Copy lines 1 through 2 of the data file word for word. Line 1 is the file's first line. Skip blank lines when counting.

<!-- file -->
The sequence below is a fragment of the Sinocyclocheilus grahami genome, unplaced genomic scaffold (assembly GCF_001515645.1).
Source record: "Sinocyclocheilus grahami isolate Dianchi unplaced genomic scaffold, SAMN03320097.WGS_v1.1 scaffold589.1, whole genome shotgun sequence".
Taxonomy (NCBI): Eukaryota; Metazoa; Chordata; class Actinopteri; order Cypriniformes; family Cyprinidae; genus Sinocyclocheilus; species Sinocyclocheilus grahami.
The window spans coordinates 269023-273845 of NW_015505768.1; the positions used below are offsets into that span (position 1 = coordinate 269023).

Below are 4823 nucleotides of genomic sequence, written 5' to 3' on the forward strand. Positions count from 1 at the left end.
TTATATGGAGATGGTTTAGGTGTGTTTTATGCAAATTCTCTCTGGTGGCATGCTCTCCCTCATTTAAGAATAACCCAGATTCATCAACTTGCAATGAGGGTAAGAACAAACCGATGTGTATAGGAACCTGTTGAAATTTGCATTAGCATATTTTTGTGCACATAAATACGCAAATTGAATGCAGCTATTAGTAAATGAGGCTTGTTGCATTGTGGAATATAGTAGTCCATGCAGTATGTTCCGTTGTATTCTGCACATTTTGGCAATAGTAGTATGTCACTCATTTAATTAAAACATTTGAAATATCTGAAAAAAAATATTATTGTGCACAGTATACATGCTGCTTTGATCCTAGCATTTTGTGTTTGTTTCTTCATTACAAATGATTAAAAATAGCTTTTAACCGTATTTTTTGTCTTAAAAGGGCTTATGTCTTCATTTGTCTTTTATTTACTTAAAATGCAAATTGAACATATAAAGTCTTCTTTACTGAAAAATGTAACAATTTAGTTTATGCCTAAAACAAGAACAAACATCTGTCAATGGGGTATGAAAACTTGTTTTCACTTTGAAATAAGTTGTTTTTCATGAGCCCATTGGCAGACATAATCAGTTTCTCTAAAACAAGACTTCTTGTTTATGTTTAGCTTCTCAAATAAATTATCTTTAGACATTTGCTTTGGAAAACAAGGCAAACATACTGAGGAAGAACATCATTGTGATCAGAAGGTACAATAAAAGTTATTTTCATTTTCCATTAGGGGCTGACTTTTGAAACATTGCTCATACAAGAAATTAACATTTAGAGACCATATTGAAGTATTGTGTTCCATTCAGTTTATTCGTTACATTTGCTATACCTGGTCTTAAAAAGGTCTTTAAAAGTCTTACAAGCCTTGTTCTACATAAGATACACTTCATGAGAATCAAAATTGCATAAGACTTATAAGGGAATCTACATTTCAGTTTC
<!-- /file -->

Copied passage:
The sequence below is a fragment of the Sinocyclocheilus grahami genome, unplaced genomic scaffold (assembly GCF_001515645.1).
Source record: "Sinocyclocheilus grahami isolate Dianchi unplaced genomic scaffold, SAMN03320097.WGS_v1.1 scaffold589.1, whole genome shotgun sequence".